In one exchange, State Rep. Roland Gutierrez (D-San Antonio) challenged one of the bill's leading advocates, State Rep. Rick Miller (R-Sugar Land), regarding the House's recent passage of the "Sanctuary Cities" bill. Governor Greg Abbott has promised to sign the bill into law sometime this week, and it could go into effect this September.
After hours of sometimes outlandish debate in February, the Texas Senate agreed to make it a felony punishable by up to two years in jail for convention attendees to support "unauthorized" constitutional modifications, or any change not previously agreed to by the Legislature.
Both the Texas Senate and House have passed strict measures created to prohibit so-called "sanctuary cities" where local police don't inquire about immigration status when detaining someone - but each chamber's version must now be reconciled before Abbott can sign them into law. "They have stated as clearly as they can that they're willing to target innocent children, break up families, encourage constitutional violations like racial profiling, and endanger Texas communities exclusively to make immigrants feel unwelcome in Texas. Nowhere in this bill does it allow officers to stop someone exclusively to enforce federal immigration law", said Sen.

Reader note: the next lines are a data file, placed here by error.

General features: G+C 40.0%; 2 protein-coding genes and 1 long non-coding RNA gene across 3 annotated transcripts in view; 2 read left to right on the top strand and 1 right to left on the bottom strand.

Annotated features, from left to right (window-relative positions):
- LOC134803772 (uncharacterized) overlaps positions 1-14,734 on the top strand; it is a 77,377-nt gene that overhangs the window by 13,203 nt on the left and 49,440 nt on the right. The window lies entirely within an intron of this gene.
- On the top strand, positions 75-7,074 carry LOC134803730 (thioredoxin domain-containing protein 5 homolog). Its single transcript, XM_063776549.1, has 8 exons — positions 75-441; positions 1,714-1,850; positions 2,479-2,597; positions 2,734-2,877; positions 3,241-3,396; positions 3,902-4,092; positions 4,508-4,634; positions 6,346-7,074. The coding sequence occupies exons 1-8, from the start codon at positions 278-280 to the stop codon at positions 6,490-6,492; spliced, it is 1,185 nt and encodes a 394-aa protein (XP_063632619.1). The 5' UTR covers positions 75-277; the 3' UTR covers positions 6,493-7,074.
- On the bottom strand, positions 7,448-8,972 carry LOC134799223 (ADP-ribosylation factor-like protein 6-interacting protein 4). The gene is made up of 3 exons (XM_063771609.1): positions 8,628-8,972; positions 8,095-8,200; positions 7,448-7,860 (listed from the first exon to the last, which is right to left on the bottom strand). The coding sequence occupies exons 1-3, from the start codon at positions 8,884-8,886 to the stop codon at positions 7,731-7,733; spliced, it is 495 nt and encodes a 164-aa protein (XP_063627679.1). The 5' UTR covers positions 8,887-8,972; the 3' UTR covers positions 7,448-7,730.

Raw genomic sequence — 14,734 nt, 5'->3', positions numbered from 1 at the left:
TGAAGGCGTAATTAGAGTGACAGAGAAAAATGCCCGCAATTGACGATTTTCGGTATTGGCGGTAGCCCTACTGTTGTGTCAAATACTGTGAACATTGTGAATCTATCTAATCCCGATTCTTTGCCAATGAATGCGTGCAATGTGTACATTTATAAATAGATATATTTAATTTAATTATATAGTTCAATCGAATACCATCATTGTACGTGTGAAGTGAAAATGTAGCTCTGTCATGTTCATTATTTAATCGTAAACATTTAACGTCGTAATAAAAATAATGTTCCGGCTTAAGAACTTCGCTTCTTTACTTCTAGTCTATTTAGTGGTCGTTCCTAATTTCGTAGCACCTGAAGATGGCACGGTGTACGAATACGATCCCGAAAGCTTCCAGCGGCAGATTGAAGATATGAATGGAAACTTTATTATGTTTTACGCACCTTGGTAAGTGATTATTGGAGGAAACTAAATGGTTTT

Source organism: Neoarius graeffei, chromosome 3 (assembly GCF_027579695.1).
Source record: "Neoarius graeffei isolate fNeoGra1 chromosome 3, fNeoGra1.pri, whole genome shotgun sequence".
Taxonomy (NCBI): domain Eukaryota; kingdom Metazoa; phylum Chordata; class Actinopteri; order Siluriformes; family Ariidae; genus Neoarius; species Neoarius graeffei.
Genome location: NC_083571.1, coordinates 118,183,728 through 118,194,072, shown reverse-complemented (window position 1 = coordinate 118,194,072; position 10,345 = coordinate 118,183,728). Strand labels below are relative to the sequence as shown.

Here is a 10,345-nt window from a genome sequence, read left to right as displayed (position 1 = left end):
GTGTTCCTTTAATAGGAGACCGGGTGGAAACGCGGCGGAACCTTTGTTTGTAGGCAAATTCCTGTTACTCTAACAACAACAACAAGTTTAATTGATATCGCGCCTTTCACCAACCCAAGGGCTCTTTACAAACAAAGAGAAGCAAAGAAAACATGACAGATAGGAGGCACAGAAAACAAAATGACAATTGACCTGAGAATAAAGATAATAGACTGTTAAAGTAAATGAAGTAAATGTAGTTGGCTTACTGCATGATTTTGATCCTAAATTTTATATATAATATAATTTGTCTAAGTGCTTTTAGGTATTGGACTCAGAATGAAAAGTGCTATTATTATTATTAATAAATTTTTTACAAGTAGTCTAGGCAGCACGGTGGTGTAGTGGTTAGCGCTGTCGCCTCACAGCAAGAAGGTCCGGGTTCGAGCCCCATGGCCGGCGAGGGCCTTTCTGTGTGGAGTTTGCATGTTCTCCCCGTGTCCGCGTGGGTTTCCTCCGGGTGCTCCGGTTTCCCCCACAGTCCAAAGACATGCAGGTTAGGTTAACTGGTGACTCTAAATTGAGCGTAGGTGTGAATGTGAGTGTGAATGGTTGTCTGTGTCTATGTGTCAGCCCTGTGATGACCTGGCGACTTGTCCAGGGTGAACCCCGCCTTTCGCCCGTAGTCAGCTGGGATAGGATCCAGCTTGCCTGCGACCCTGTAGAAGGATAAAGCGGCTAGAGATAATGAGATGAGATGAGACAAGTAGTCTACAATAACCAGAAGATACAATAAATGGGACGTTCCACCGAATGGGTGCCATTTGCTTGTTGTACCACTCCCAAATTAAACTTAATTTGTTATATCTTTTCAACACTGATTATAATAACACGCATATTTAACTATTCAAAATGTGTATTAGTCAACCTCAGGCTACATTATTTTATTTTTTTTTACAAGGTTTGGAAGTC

Plaintive cries could be heard from both chambers as deadlines for passing bills began approaching, as literally hundreds of House and Senate bills - some important, some not - began dying because they had not been assigned to a committee, or they had not received a public hearing or they had not been approved by a committee.
Republican Governor Greg Abbott has pledged to sign the bill into law.
Popular Video House Republicans just voted to destroy Obama's signature achievement.
It allows law enforcement to ask any detained person about their immigration status, for any reason. Charles Perry, the bill's author. But the members of our immigrant communities should know that you are welcome in Texas and you're not alone. Many sheriffs and police chiefs in heavily Democratic areas warn that it would make their jobs harder if immigrant communities - including crime victims and witnesses - become afraid of the police. They also said it gives police the right to racially profile people.
For example, Travis County Sheriff Sally Hernandez's current policy to honor ICE detainer requests only in the case of high-level felonies has made her the target of SB 4 supporters.
Law enforcement officers and elected officials who do not comply with SB4 could face big fines and even jail time.
The term "sanctuary cities" has no legal meaning but has been used to describe jurisdictions whose elected officials restrict, in any way, their police force's cooperation with U.S. Immigration and Customs Enforcement.
El Paso County is under a settlement entered in federal court in 2006 that prohibits the county from enforcing civil immigration law.
"I think Senate Bill 4 goes all the way in protecting our citizens, and I think it's a terrific bill", said Republican Senator Van Taylor.
The Bill follows efforts by President Donald Trump to step up deportations and crack down on cities, including NY and Chicago, that his administration describes as sanctuaries for undocumented immigrants. He says it's about the rule of law and they don't want illegal criminals back on the street.style="text-align: center;"